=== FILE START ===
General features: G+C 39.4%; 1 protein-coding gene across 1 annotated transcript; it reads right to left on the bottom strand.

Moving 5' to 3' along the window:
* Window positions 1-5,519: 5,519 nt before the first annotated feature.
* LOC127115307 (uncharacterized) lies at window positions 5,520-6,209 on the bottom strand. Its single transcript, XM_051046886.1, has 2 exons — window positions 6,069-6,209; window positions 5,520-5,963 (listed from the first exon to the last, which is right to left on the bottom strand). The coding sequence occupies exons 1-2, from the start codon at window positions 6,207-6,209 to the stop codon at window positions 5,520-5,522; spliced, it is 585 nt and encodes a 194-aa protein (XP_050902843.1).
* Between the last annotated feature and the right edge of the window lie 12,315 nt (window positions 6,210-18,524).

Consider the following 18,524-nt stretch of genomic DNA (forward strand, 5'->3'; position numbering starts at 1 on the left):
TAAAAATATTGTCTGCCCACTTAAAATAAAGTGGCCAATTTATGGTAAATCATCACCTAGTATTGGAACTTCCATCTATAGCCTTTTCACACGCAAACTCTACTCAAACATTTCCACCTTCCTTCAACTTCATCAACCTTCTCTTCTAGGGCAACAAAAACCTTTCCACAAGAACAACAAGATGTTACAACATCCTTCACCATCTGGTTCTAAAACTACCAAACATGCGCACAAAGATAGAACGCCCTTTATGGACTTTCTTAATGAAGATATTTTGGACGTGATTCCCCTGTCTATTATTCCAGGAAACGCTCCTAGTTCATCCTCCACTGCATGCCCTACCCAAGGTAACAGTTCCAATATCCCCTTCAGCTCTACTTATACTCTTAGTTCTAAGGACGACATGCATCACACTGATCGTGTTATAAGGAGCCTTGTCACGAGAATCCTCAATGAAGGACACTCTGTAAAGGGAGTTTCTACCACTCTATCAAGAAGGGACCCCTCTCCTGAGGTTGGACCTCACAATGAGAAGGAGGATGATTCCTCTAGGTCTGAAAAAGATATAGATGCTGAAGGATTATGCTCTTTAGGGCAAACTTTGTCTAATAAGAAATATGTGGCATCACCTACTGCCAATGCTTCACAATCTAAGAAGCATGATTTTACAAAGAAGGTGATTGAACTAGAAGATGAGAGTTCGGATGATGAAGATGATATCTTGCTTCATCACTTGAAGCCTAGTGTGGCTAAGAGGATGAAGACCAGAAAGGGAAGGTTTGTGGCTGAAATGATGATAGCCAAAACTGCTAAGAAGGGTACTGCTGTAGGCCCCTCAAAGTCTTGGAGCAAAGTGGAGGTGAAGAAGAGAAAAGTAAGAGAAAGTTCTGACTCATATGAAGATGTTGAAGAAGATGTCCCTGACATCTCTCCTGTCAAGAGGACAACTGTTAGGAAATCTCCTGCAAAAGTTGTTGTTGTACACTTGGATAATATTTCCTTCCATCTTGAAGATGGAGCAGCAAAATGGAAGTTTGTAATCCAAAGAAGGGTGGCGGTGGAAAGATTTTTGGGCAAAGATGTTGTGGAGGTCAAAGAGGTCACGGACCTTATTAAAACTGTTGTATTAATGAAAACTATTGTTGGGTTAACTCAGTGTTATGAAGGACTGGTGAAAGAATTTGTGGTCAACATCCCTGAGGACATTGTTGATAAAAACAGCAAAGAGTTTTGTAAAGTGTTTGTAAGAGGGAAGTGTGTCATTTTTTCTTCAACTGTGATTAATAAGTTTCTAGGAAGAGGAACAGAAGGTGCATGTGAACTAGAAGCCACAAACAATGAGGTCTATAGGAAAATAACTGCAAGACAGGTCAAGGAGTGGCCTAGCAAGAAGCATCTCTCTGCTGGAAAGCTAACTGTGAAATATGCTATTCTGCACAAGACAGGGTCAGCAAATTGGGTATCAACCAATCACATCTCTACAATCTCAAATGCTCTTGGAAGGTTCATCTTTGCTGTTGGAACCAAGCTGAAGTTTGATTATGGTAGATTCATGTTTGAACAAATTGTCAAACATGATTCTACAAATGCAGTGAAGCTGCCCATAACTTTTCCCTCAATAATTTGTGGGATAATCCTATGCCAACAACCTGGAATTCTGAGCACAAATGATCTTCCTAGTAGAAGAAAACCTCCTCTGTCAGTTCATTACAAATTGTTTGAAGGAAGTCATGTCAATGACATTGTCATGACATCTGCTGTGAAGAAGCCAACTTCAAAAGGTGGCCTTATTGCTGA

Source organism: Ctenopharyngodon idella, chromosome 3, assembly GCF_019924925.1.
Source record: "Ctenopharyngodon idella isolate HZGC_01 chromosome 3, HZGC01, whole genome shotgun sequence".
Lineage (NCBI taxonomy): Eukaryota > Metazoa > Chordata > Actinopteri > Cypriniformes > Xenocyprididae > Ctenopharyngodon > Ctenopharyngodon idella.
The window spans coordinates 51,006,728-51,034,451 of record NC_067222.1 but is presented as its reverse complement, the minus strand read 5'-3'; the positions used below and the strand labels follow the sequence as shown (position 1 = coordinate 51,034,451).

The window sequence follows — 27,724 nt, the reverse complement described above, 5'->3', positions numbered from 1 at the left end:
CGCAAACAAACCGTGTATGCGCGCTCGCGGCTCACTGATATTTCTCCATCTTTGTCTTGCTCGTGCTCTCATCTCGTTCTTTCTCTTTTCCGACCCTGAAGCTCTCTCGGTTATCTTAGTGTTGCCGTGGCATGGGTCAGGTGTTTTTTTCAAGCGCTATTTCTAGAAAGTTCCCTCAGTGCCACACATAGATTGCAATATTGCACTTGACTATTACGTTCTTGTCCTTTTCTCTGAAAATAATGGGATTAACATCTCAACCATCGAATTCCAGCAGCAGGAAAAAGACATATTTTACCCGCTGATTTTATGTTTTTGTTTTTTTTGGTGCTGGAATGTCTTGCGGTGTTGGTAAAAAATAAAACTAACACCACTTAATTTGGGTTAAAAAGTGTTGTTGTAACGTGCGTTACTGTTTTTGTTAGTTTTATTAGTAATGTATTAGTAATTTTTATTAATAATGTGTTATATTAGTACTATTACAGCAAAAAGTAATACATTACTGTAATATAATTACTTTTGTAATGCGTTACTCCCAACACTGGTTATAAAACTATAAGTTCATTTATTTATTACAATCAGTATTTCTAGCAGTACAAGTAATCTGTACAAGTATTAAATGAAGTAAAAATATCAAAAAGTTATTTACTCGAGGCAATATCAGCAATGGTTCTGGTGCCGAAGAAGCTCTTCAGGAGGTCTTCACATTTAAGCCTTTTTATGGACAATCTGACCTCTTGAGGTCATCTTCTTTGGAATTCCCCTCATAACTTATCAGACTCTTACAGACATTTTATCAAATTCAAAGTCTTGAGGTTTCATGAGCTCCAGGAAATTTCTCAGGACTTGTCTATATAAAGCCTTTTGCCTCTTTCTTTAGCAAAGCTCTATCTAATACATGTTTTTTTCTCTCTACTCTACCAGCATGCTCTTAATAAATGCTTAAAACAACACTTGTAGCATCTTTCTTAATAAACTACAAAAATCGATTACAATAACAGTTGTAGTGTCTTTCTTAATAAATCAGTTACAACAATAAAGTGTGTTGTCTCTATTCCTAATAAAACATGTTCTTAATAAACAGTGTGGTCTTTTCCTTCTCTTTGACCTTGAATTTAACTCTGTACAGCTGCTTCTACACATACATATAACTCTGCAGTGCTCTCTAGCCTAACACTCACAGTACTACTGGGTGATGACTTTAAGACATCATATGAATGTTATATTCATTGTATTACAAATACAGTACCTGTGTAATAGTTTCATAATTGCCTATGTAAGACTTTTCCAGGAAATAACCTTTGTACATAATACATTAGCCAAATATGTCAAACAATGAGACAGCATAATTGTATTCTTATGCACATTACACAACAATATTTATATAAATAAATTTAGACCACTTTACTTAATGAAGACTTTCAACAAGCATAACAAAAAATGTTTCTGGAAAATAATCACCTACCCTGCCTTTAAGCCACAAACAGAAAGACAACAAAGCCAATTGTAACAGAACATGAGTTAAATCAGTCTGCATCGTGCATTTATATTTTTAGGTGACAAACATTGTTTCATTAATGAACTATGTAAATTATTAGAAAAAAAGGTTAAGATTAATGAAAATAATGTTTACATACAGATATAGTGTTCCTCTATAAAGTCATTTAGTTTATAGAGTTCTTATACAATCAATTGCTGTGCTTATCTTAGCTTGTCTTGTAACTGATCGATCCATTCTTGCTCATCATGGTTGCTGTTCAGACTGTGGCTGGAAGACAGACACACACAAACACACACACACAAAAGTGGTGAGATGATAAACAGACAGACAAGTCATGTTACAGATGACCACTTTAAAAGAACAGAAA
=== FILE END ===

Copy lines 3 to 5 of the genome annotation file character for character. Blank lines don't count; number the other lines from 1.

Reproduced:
* Window positions 1-5,519: 5,519 nt before the first annotated feature.
* LOC127115307 (uncharacterized) lies at window positions 5,520-6,209 on the bottom strand. Its single transcript, XM_051046886.1, has 2 exons — window positions 6,069-6,209; window positions 5,520-5,963 (listed from the first exon to the last, which is right to left on the bottom strand). The coding sequence occupies exons 1-2, from the start codon at window positions 6,207-6,209 to the stop codon at window positions 5,520-5,522; spliced, it is 585 nt and encodes a 194-aa protein (XP_050902843.1).
* Between the last annotated feature and the right edge of the window lie 12,315 nt (window positions 6,210-18,524).